Technical Writing

The more I write the more I learn about my style and how to effectively get my point across. I’m now also trying to get in a habit of writing more so that I can continue to hone those skills. I’m constantly learning. I recently read @hacks4pancakes blog post on reviewing CFPs submissions and started my thought process of what I go through when I write. I also just took a SANS course with @robtlee and he mentioned something about his writing experience. Hence this post.

I remember a time where my writing was so conversational that it was difficult to follow my thought process. I also thought that the more you wrote the better your writing. I still believe that this was a carryover on the public-school system which concentrated on word count and pages more than the content. I’m glad I’m out of that habit. Tools can help with some of the basic grammar mistakes. With the assistance of tools like Grammarly and others in the market then your writing can improve a bit, but you still must generate the ideas in the document.

One of the concepts that I try to abide by is “say what you’re about to say, say it, and then summarize what you said”. I feel that this is effective in normal writing but also translates well into technical writing. It is easier for someone to follow your thought process if you provide them with a lead-in.

Decide on the aim and audience. Just like doing a digital forensic report where you have a set of questions in which you are looking to address then your writing should be this focused. I try to write the topic or question I’m looking to answer at the top of the document during the draft, so I maintain my focus on the goal of why I’m writing. Also, knowing who is going to read your report/document is helpful so that you can tailor your writing towards that audience. If I’m writing for a technical audience, then I don’t have to explain some of the already assumed knowledge. For example, if the report/document is for another security professional then I don’t have to explain what an IP address consists of.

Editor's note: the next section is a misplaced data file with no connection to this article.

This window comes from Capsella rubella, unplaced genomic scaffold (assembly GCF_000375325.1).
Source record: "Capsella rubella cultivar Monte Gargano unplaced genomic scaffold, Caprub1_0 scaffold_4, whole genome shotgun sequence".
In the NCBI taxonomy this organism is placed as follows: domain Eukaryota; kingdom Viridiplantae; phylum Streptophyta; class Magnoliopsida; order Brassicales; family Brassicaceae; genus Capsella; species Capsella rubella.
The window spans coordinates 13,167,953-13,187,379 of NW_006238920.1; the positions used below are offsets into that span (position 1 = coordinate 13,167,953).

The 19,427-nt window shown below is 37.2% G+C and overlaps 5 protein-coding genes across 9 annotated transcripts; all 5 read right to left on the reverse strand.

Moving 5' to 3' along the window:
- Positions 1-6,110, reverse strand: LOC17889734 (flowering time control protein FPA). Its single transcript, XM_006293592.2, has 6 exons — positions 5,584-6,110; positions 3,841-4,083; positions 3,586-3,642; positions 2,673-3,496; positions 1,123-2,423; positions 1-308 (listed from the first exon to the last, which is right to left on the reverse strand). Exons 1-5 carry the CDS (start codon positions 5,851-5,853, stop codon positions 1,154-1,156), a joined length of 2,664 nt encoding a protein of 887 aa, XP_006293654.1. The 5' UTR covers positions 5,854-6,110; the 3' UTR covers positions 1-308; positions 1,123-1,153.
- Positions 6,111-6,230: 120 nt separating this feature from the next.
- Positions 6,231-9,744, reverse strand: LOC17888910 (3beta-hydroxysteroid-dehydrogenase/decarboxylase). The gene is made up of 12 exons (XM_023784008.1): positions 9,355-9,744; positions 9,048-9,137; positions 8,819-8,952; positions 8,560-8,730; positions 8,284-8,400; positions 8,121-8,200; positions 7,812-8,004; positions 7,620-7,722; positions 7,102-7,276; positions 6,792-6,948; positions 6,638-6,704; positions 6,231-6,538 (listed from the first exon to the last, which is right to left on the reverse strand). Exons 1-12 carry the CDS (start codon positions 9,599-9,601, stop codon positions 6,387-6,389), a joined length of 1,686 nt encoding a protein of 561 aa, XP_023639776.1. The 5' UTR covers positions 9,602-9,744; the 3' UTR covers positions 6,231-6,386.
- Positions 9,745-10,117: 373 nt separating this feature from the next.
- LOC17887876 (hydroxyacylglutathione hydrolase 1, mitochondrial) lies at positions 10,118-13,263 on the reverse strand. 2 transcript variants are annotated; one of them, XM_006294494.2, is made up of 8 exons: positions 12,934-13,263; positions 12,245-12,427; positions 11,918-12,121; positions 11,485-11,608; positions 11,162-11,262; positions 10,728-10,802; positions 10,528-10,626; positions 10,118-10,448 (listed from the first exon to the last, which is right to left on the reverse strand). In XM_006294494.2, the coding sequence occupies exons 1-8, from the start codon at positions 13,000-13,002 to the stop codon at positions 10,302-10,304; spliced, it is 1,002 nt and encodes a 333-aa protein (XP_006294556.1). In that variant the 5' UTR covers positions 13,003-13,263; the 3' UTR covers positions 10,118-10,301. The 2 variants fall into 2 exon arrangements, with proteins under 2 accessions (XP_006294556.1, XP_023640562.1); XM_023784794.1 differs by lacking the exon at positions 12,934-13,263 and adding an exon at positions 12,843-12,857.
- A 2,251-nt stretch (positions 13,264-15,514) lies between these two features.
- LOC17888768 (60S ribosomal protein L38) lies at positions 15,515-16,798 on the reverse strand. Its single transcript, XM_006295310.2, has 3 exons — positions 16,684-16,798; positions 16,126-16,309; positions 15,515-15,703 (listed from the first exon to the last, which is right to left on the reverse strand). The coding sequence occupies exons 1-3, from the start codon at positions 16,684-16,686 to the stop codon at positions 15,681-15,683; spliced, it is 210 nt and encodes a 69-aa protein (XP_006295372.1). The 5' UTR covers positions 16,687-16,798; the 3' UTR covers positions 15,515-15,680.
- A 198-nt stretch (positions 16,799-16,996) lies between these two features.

report-writing-typewriter

Feedback. Always try to get feedback from someone. If you cannot find someone to read your writing, then Microsoft Word has a dictate feature which can read back your document. This can help with using a different feedback method of hearing your own words read back to you. This can be an eye opener when you must hear your thoughts coming alive from your writing.

Use plain language. Again, this goes back to the public school system where having a wide vocabulary was graded on a higher scale. This goes with my mantra of keeping things simple. A dictionary and/or thesaurus is useful sometimes, but I try not to rely too much on those. If my 11-year-old daughter can understand what I’m trying to say, then in my eyes the writing is understandable for an adult (sometimes that’s debatable 😊). The added benefit with that is that she is being exposed to technology early.

Using a passive voice is the most common mistake that I make. This is something I continuously try to work on to get better. Having a review process has helped me with the active voice in my professional writing.

With the post, I just wanted to document some things that have helped me write better. I’m not where I would like to be so I will continue to get better and be open to feedback. I also hope that I can help others who might be struggling with their writing. Just keep on writing and seek feedback.

 

References:

http://www.eecs.qmul.ac.uk/~norman/papers/good_writing/Technical%20writing.pdf

https://plainlanguage.gov/resources/articles/dash-writing-tips/

 

 

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